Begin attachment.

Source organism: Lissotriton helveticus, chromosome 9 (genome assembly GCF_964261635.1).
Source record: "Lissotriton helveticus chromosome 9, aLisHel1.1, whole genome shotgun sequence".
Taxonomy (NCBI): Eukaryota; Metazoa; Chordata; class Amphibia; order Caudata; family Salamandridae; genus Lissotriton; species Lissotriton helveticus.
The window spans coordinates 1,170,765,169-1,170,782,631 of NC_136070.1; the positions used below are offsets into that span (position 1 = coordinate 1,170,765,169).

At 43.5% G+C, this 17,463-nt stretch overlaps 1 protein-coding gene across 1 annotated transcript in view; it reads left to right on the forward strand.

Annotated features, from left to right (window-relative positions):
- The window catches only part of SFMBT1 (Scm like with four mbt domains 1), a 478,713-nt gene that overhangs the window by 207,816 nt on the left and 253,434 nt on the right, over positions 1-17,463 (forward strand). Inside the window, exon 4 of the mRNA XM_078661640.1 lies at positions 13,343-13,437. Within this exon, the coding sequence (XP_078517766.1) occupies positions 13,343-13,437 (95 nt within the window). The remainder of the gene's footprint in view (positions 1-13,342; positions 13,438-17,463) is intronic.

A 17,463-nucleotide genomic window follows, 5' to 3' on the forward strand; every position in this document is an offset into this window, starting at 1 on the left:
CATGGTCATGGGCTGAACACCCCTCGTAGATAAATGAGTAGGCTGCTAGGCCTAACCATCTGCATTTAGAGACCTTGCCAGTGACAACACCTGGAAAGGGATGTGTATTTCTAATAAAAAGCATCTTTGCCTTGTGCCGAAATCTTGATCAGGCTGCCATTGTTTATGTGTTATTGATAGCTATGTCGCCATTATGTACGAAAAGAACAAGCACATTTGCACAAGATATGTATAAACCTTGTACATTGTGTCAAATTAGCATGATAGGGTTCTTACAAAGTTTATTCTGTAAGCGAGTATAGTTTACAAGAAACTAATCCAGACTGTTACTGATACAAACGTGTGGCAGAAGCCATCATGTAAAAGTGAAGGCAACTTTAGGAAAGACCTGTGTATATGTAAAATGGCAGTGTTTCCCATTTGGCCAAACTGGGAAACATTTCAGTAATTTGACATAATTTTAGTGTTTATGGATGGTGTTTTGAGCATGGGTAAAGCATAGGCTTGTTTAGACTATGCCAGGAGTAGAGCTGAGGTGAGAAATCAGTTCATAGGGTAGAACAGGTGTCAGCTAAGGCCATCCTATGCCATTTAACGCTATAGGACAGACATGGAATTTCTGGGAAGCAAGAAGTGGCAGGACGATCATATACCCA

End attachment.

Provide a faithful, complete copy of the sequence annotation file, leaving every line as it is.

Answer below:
Source organism: Lissotriton helveticus, chromosome 9 (genome assembly GCF_964261635.1).
Source record: "Lissotriton helveticus chromosome 9, aLisHel1.1, whole genome shotgun sequence".
Taxonomy (NCBI): Eukaryota; Metazoa; Chordata; class Amphibia; order Caudata; family Salamandridae; genus Lissotriton; species Lissotriton helveticus.
The window spans coordinates 1,170,765,169-1,170,782,631 of NC_136070.1; the positions used below are offsets into that span (position 1 = coordinate 1,170,765,169).

At 43.5% G+C, this 17,463-nt stretch overlaps 1 protein-coding gene across 1 annotated transcript in view; it reads left to right on the forward strand.

Annotated features, from left to right (window-relative positions):
- The window catches only part of SFMBT1 (Scm like with four mbt domains 1), a 478,713-nt gene that overhangs the window by 207,816 nt on the left and 253,434 nt on the right, over positions 1-17,463 (forward strand). Inside the window, exon 4 of the mRNA XM_078661640.1 lies at positions 13,343-13,437. Within this exon, the coding sequence (XP_078517766.1) occupies positions 13,343-13,437 (95 nt within the window). The remainder of the gene's footprint in view (positions 1-13,342; positions 13,438-17,463) is intronic.

A 17,463-nucleotide genomic window follows, 5' to 3' on the forward strand; every position in this document is an offset into this window, starting at 1 on the left:
CATGGTCATGGGCTGAACACCCCTCGTAGATAAATGAGTAGGCTGCTAGGCCTAACCATCTGCATTTAGAGACCTTGCCAGTGACAACACCTGGAAAGGGATGTGTATTTCTAATAAAAAGCATCTTTGCCTTGTGCCGAAATCTTGATCAGGCTGCCATTGTTTATGTGTTATTGATAGCTATGTCGCCATTATGTACGAAAAGAACAAGCACATTTGCACAAGATATGTATAAACCTTGTACATTGTGTCAAATTAGCATGATAGGGTTCTTACAAAGTTTATTCTGTAAGCGAGTATAGTTTACAAGAAACTAATCCAGACTGTTACTGATACAAACGTGTGGCAGAAGCCATCATGTAAAAGTGAAGGCAACTTTAGGAAAGACCTGTGTATATGTAAAATGGCAGTGTTTCCCATTTGGCCAAACTGGGAAACATTTCAGTAATTTGACATAATTTTAGTGTTTATGGATGGTGTTTTGAGCATGGGTAAAGCATAGGCTTGTTTAGACTATGCCAGGAGTAGAGCTGAGGTGAGAAATCAGTTCATAGGGTAGAACAGGTGTCAGCTAAGGCCATCCTATGCCATTTAACGCTATAGGACAGACATGGAATTTCTGGGAAGCAAGAAGTGGCAGGACGATCATATACCCA